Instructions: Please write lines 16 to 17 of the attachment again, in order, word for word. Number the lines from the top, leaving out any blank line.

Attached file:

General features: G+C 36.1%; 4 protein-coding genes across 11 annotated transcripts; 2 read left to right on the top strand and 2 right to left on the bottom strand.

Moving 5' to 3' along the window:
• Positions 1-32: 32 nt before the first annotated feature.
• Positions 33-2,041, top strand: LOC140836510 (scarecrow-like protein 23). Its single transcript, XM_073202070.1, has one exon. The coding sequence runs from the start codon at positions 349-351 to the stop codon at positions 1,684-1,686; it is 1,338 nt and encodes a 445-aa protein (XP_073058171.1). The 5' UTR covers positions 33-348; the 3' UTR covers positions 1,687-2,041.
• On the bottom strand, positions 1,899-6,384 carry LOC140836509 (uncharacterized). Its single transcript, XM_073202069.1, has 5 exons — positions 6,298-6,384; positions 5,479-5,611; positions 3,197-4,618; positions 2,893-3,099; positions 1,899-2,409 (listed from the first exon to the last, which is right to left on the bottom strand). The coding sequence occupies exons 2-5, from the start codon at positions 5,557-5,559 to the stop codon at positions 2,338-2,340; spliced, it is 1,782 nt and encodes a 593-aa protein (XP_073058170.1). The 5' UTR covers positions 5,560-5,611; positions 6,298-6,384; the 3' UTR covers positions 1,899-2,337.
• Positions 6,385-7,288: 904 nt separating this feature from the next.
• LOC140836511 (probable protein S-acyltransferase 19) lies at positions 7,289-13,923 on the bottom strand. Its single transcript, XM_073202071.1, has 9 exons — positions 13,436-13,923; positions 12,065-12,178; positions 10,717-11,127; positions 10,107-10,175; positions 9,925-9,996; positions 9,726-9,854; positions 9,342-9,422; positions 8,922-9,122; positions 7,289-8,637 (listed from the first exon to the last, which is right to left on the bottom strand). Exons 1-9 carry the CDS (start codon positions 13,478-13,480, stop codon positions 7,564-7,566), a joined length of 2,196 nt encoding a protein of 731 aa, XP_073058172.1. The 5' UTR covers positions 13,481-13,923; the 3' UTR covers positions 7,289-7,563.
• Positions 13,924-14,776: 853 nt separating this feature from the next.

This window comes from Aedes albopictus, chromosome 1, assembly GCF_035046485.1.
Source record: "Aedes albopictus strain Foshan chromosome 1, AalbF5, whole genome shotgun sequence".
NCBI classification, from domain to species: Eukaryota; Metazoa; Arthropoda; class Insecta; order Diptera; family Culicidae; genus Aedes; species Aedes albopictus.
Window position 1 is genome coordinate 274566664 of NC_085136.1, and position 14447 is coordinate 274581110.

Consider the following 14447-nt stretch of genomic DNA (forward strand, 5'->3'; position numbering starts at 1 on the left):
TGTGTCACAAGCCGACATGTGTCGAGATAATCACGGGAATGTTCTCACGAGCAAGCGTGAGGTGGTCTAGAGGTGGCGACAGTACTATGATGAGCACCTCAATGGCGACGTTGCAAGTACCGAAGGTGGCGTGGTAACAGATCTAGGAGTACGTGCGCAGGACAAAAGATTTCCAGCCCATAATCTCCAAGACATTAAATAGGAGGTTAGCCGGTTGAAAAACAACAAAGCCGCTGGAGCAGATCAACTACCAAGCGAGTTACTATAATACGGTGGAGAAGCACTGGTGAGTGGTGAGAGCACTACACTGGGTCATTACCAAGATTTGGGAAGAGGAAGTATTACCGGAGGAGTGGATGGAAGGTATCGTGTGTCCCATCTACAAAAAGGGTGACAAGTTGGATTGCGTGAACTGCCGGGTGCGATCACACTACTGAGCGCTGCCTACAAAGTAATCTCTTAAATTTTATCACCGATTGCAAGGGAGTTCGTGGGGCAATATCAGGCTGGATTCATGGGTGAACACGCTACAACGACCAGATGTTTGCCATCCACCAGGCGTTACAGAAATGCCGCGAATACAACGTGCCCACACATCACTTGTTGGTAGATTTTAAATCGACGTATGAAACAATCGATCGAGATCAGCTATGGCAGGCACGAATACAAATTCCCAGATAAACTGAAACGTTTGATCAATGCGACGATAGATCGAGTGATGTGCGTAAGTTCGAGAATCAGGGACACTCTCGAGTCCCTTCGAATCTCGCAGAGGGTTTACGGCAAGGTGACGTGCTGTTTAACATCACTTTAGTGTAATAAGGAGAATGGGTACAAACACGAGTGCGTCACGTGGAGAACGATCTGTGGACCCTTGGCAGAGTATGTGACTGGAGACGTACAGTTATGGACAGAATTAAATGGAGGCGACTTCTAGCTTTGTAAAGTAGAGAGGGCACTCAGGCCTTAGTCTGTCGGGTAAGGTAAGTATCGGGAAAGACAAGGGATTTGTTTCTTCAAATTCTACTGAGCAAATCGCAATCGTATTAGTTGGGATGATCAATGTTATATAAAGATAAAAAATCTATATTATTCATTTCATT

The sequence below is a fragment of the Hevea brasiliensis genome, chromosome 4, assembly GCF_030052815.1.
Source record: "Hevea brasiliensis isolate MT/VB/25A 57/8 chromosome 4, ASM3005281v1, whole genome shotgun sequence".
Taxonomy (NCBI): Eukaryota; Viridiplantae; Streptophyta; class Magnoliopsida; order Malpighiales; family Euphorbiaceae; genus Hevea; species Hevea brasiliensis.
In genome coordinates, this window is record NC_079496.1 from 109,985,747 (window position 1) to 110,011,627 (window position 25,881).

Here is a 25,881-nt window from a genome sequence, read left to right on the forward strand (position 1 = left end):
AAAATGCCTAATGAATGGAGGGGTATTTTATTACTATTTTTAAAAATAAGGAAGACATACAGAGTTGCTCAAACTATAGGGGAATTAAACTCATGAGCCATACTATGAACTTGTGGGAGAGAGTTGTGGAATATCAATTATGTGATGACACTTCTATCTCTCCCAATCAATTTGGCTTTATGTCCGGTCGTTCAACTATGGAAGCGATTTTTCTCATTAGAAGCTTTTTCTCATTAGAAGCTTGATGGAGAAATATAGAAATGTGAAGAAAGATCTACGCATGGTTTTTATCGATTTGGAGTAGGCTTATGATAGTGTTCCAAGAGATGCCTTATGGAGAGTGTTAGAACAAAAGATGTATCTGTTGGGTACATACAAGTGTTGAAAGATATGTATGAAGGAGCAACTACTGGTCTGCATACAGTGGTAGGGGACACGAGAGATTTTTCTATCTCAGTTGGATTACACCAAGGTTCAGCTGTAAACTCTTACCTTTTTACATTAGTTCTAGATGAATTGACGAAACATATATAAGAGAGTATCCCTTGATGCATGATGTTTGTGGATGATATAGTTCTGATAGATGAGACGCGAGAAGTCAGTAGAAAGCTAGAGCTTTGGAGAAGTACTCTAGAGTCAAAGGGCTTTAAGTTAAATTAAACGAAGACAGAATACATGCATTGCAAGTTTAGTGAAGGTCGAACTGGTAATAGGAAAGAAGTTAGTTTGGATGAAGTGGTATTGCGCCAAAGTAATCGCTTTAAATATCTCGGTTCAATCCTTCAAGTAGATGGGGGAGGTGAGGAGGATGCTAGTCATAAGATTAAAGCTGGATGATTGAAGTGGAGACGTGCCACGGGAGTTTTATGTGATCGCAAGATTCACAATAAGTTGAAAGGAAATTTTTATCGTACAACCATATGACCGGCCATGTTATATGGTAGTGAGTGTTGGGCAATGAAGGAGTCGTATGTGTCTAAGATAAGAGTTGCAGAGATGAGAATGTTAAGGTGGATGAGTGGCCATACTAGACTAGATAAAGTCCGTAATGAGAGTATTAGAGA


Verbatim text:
Source record: "Hevea brasiliensis isolate MT/VB/25A 57/8 chromosome 4, ASM3005281v1, whole genome shotgun sequence".
Taxonomy (NCBI): Eukaryota; Viridiplantae; Streptophyta; class Magnoliopsida; order Malpighiales; family Euphorbiaceae; genus Hevea; species Hevea brasiliensis.